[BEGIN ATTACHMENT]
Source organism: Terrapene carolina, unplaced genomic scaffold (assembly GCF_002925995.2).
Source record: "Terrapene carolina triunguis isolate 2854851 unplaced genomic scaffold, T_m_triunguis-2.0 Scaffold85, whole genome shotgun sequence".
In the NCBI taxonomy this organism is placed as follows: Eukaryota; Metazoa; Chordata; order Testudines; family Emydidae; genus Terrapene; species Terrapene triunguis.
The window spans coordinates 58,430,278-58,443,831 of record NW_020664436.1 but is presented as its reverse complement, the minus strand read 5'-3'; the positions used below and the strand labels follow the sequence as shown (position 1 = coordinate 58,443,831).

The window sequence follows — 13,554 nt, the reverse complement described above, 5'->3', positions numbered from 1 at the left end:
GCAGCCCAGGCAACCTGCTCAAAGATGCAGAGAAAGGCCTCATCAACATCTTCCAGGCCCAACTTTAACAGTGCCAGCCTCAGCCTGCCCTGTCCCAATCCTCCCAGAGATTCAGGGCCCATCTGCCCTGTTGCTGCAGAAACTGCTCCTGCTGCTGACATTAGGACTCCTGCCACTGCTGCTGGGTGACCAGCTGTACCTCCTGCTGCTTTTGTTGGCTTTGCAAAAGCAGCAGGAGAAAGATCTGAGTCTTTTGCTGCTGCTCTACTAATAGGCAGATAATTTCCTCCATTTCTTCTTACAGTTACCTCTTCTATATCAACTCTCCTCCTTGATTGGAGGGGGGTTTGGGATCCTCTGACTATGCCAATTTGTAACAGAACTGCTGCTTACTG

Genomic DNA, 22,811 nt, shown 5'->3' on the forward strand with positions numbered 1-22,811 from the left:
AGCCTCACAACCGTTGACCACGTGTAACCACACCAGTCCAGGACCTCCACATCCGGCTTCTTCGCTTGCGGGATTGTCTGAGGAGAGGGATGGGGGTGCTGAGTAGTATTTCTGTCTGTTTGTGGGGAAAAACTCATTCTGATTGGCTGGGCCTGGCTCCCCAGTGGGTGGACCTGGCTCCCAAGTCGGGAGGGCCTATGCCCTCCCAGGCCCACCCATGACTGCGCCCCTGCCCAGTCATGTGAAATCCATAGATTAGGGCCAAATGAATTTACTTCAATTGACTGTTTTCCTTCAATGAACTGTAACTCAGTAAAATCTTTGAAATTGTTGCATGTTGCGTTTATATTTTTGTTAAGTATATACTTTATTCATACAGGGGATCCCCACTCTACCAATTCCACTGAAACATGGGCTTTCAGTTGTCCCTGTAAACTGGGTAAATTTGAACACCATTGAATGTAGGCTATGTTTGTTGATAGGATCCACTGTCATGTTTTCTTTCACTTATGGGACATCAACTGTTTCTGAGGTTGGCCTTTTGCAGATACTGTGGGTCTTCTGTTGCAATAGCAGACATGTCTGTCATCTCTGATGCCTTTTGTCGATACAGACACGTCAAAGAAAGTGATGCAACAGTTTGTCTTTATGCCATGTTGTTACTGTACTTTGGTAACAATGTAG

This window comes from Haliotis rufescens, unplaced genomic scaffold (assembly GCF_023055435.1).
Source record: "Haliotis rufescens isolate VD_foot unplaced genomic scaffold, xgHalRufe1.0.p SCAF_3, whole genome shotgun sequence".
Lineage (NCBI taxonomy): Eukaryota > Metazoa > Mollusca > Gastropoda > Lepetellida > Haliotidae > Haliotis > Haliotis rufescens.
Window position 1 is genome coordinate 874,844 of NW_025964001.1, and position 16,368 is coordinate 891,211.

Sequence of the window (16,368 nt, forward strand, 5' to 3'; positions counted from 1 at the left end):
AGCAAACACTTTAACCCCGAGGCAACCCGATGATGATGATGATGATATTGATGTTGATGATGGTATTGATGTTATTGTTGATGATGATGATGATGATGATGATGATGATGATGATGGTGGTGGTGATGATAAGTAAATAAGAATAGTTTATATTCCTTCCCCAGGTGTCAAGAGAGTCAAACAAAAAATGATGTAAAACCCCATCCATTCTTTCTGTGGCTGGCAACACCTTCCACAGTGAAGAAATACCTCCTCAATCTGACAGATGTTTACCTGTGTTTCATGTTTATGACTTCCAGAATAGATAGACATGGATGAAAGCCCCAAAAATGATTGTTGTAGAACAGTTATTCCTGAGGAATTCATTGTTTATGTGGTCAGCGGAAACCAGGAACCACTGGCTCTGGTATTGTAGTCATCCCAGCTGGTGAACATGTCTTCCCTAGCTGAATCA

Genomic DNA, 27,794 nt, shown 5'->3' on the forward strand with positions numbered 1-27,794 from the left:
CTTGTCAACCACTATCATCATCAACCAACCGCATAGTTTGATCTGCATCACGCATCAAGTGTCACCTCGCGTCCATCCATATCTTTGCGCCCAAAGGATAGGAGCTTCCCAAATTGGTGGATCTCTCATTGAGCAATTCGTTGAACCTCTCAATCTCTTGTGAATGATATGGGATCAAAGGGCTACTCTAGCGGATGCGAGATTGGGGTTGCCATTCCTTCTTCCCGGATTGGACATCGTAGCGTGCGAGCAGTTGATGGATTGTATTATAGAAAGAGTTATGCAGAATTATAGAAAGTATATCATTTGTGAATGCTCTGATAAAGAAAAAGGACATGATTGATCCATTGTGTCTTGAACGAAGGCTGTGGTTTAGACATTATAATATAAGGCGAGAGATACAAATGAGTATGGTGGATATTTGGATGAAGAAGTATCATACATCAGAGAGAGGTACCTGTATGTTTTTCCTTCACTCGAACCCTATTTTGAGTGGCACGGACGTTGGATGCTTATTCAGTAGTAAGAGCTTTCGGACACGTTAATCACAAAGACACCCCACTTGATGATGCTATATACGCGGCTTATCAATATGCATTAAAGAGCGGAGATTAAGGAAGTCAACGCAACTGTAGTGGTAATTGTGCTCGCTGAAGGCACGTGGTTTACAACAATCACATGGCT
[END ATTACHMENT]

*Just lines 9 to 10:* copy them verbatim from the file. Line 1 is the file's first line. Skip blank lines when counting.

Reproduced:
This window comes from Haliotis rufescens, unplaced genomic scaffold (assembly GCF_023055435.1).
Source record: "Haliotis rufescens isolate VD_foot unplaced genomic scaffold, xgHalRufe1.0.p SCAF_3, whole genome shotgun sequence".